Arthur Ingham was one of the few people taking part in the D-Day landings who had access to top secret invasion maps before heading for northern France.
Arthur's team had to cope without men lost in a training accident
The fear that the maps would be worth more to the enemy than his life was stronger than the fear he felt on the Normandy beaches.
The 24-year-old was a liaison officer under Admiral Sir Bertram Ramsay, Commander-in-Chief of the Allied Naval Forces, and on the day worked with the RAF to notify shipping of impending air raids.
We sailed on 4 June and by nightfall on 5 June we were off the Isle of Wight. We sailed across overnight and arrived [off the French coast] at about 0600.
At the point when the BBC made the announcement of the landings we were anchored about five miles off Omaha beach.
Our job was made more difficult because we had no beach marshals. They had been killed in the fateful exercise at Slapton Sands shortly before the D-Day landings.
On D-Day we gave a brief outline to the paratroopers and glider people, but I did not know at this time that all the beach marshals were dead.
For this reason I was given the name 'Optimistic Englishman'.
Looking at the way things turned out I think they were right - many didn't last the day - but I'm glad they didn't tell us what had happened at Slapton.
So there was no guidance for the landing and for that reason I was put on a sand bank.
The water got deeper as we went in shore, until it came over the bonnet of the vehicle we were in.
When the engine stopped we had to bail out over the windscreen onto the bonnet.
It was there that the driver of the vehicle we were in, an RAF vehicle, told me he couldn't swim so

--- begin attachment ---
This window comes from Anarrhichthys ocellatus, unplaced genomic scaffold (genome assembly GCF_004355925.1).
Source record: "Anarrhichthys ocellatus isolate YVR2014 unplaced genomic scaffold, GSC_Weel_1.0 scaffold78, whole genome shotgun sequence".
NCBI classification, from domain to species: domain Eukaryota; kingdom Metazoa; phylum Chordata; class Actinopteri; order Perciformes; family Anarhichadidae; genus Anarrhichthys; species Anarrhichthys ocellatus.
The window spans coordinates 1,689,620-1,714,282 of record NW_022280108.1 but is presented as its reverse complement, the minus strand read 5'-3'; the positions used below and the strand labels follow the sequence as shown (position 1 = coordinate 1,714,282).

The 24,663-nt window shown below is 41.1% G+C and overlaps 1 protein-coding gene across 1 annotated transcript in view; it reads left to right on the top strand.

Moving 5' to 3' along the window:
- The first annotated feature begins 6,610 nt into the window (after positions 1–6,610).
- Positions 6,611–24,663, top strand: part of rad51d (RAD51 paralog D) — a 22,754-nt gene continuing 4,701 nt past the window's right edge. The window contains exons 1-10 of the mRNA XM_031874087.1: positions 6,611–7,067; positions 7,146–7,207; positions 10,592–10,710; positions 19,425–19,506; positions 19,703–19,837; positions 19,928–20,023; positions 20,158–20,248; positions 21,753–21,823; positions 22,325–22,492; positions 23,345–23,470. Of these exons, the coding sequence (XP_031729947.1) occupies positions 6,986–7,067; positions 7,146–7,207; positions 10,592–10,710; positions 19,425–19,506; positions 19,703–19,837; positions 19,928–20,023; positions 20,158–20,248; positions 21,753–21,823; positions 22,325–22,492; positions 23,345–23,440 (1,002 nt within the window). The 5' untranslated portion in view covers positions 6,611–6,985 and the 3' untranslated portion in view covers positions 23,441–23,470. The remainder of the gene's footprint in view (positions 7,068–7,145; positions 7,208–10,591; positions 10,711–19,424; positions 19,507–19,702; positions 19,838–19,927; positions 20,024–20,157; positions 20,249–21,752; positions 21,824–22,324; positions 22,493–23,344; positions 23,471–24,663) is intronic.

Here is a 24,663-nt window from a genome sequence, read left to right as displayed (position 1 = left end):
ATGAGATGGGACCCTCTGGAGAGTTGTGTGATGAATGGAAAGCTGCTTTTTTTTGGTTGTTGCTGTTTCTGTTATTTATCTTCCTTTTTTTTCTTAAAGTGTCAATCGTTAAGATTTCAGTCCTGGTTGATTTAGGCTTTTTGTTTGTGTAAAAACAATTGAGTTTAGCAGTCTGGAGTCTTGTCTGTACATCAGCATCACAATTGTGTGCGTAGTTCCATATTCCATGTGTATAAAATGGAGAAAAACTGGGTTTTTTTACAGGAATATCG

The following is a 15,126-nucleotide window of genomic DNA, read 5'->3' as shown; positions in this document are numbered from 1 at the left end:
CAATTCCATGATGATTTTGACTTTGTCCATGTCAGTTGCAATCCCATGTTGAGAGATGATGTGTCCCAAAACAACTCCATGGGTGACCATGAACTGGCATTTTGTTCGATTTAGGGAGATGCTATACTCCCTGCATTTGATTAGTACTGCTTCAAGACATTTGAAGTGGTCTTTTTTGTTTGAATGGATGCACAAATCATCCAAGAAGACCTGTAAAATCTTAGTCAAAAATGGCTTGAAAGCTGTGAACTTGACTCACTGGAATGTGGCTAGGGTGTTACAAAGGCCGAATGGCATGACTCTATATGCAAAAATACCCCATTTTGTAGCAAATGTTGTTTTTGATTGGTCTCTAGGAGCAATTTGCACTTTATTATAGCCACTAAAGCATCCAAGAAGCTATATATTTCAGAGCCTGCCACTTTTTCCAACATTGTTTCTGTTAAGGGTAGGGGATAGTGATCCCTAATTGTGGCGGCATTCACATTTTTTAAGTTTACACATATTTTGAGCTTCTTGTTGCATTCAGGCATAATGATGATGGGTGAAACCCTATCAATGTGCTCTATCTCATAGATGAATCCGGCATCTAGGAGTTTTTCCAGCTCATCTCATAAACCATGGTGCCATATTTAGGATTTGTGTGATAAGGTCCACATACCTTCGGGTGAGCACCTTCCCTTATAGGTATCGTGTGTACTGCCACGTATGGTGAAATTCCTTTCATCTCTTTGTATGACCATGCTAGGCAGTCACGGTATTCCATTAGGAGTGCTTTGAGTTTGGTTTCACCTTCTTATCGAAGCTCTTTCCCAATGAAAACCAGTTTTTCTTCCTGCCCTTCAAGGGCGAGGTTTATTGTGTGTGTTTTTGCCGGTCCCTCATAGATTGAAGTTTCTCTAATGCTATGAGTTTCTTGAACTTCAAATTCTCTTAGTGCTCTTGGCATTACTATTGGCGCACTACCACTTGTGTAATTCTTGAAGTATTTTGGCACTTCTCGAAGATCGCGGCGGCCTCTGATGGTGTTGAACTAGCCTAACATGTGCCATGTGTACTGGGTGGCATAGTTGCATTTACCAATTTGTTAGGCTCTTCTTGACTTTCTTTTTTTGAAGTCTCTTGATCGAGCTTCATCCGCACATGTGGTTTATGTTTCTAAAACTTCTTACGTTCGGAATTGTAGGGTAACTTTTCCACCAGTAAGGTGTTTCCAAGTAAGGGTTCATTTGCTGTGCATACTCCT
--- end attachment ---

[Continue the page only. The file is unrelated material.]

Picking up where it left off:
I told him this was a very good time to learn.
I had on me a bag of my own belongings and a bag with the secret codes in it, which I had been told to guard with my life.
So when the driver said to me he couldn't swim I was torn between looking after him and looking after the bags.
But I chose him, and I lost everything I had, but was still one of the first to get onto the beach.
I had joined up in 1939, and trained as an observer in Fleet Air arms before flying Swordfish aircraft from HMS Ark Royal, so I was very experienced by the time D-Day came around.
For this reason perhaps I didn't feel fear on D-Day. We were busy training and it was work to us - that's what I was there to do.
I knew I had information the Germans would have killed for and that was fear for me
The greatest fear I had was the day I was given the information about Overlord.
The officer who had briefed me rolled up a chart with all the beach heads marked on it and the times of the tides and when everything would take place.
He put it under my arm and said "Keep it there - it'll be safer there than trying to hide it."
I knew I had information the Germans would have killed for and that was fear for me when I left the office - there was nothing to match it on D-Day.
When we went ashore on Omaha, a lot of our equipment was ruined, and we had to wait eight to 10 days for new equipment to be sent to us.
On D-Day I slept on a table and used my helmet as a pillow - not very comfortable - but by 7 June I was in luxury because the Americans sent some sleeping equipment and we were given a tent!
Arthur carried the responsibility of his knowledge before D-Day
Then they announced the Germans had pulled out of Bayeux and so I got on my motorcycle and went there. I think I might have been the first Allied troop to arrive, so I celebrated by having a coffee and buying a postcard that I still have.
There's no question that D-Day was well worth it.
But I think it's quite a good thing that the German Chancellor Gerhard Schroeder is coming to the commemorations this year.
Are we going to harbour a grudge ad infinitum? The closer we can get to one another the better.